I do want to say something though about a neato magazine that used to come from Tim Marshall in TX every month, StormTrack the print publication (predecessor to this website) that he used to mail out to subscribers. Remember those? That was the coolest thing, specific to storm chasing.[/b]

I can remember standing in the yard for long periods of time with the other mail tucked under my arm when David Hoadley's ST arrived. It was devoured immediately regardless of other priorities---what an incredible validator it was, after years of being a 'weather weirdo' to just about everyone I knew. It took longer to read Tim's slick cover version, but it received the same instant devotion. Then it would sit atop the desk and get re-read numerous times until the next edition came out.

That said, the ST website, so easy to take for granted these days, is utterly miraculous when compared to the opportunities for laypersons to injest storm theory and meteorological techniques prior to 1990.
Actually I'd like to thank all of you guys here, I learned a lot from this forum and also from hundreds of publications around. A special thank you goes to Jimmy Deguara with whom I chased this year and shared a lot of experiences and knowledge important for chasing with me. Otherwise I am chasing for several years here and I am a self teacher :)
Well Shane and I were in the same boat back in the day. I had no mentor, just me and some wild ass ambition to chase tornadoes. The first few years, for me, were rough but I managed to get a few tornadoes in here an there. It wasn't until 2004 when I started chasing with others and that’s when things really started to get interesting.

That's my story and I am sticking to it... No Mentor, and never an idol, just me, myself, and I in the beginning. No laptop, GPS, WXWorks or cell data. Just me and the NOAA radio and one eyeball. The thing about it is I would not have it any other way for a beginning experience.

I read a lot and watched a lot of videos through the 1990's. In 1999 and then again in 2000, I paid to go out with Silver Lining Tours. My experience with David Gold, Bill Reid, Roger Hill and a host of others was incredible, and I wouldn't trade it.
I've chased on my own since 2001, mainly locally and have had reasonably good success, thanks to those guys!
Thanks for all those who have published on this thread.
Keep them coming. Weather (pun intended) you did most of the chasing on your own or with buddy or buddies, we always have learned or continue to learn by self and from each other.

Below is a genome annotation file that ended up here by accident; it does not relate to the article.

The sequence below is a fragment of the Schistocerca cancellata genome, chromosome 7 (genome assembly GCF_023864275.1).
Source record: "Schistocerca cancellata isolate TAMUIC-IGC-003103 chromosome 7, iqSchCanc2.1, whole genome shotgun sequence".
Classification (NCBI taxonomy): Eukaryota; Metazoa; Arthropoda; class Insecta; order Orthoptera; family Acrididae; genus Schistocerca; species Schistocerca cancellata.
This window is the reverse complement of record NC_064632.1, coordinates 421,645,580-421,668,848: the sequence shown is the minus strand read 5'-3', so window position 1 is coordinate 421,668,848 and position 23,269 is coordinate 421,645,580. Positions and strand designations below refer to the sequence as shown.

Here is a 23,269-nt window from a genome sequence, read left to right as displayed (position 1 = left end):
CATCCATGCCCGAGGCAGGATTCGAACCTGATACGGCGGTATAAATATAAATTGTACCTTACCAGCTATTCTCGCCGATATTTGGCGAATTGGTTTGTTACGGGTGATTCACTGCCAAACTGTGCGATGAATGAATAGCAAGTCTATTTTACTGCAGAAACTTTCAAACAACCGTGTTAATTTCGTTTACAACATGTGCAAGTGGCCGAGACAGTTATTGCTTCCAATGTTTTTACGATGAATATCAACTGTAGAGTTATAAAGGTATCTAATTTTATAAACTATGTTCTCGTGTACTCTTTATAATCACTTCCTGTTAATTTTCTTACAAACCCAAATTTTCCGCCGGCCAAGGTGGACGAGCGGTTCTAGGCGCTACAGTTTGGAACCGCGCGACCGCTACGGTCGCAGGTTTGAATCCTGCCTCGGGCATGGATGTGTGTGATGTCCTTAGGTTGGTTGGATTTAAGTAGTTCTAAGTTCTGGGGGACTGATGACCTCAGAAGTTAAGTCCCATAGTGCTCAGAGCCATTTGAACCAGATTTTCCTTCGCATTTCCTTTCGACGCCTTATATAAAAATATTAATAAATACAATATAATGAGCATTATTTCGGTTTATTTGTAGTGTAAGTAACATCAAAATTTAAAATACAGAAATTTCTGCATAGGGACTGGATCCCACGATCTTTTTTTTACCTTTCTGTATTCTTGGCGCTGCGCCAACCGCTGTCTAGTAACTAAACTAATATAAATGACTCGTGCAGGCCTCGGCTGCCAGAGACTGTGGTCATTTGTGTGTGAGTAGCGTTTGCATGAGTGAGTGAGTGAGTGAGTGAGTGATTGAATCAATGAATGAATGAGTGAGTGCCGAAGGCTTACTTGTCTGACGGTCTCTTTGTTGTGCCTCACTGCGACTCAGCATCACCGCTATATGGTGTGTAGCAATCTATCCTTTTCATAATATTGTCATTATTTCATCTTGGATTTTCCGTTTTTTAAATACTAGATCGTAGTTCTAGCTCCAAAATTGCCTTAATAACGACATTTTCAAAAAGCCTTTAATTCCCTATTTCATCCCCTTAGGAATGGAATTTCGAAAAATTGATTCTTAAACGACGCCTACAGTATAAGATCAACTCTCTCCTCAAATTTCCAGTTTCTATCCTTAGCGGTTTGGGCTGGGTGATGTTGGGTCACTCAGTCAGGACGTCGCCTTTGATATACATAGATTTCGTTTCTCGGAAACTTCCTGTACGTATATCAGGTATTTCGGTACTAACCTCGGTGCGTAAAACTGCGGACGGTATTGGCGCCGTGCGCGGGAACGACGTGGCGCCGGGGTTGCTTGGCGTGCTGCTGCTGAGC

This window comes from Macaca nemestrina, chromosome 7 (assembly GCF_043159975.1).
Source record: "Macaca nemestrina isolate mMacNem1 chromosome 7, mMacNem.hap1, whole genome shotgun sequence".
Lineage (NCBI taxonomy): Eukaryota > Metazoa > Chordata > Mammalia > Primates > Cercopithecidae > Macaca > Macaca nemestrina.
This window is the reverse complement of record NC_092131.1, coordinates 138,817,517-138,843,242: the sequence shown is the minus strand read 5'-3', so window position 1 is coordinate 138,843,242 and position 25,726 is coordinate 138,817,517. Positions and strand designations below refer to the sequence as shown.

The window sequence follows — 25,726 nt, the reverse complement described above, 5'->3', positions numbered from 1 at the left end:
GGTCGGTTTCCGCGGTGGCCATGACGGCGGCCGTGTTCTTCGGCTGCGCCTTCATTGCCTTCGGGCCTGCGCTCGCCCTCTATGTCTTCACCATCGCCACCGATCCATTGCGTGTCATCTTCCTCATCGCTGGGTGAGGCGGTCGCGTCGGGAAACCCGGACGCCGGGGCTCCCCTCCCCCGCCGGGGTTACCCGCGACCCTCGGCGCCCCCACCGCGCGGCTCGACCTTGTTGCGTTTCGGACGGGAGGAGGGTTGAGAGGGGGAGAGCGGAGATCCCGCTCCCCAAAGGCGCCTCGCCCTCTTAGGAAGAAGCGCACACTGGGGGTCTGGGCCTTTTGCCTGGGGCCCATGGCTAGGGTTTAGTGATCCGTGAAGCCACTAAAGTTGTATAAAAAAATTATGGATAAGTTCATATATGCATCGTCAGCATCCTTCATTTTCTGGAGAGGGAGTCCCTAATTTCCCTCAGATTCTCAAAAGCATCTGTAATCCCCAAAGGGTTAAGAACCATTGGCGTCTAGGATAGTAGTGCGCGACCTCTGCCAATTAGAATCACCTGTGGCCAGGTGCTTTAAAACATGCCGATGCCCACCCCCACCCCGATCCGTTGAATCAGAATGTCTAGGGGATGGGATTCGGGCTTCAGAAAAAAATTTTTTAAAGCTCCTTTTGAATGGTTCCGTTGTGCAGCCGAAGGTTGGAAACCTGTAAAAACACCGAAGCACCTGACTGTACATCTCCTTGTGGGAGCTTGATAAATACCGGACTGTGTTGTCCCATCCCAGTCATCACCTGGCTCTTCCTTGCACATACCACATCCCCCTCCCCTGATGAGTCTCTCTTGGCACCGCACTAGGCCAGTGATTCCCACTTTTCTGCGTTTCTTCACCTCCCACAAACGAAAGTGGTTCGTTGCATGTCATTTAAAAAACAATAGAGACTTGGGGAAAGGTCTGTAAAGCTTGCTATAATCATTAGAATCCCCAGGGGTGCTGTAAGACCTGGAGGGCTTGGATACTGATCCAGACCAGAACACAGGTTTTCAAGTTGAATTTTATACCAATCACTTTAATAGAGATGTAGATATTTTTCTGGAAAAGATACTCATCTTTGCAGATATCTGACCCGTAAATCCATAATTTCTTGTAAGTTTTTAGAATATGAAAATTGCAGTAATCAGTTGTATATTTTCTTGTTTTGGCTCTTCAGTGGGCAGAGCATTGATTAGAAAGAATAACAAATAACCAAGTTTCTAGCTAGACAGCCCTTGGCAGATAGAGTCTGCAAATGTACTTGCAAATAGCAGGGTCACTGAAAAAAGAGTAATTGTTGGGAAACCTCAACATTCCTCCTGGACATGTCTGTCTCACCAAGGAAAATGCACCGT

It is the satori (japanese word for the aha and enightenment) that gives me the enjoyment and sharing of a storm, weather, tornado, eclipses of sun , other chasers, (even my wife!) ........
Dave Ewoldt is my mentor and the chaser that has shown me some amazing things in the 5 years we have chased together. Hailing from the UK , the whole experience the first year I went (2000) was incredible and everything I had dreamt it would be. Mr E is patient, knowledgeable and also a great laugh...great chase companion and he has even got my other half hooked on chasing now! :)
A lot of the mentoring was done by myself...buying books, reading articles, habbies hints, websites, and, lots of observing for myself. I became very good at RAD...just by watching it constantly. Storm chasing wise, I read lots of articles, and got bits of help along the way, from various people. Kurt Hulst, is someone that definatly has helped me....
Mentors? No people, but there are two specific items:

First was the the March 13th, 1990 tornado in Hesston, KS. I read an article about it in a mid-1990's "Weatherwise" magazine at my local library up here in WI. After seeing the pics and reading the article, I was hooked. I wanted to see that in person.

Second, was an article in National Geographic from June 1987 called "Tornado!". My high school library had a huge old stock of NG magizines, and over my 4 years I went through something like 20 or 30 years worth of NG. I stumbled over a lot of great articles, and this one was no exception. The pic I remember most was of the original NSSL FC1 van with an amber dash light and an obviously-backlit cabin for the pic, which was taken from a vehicle in front of it. I don't remember much else, but I did just buy a copy off eBay for $1 so I can refresh my memory.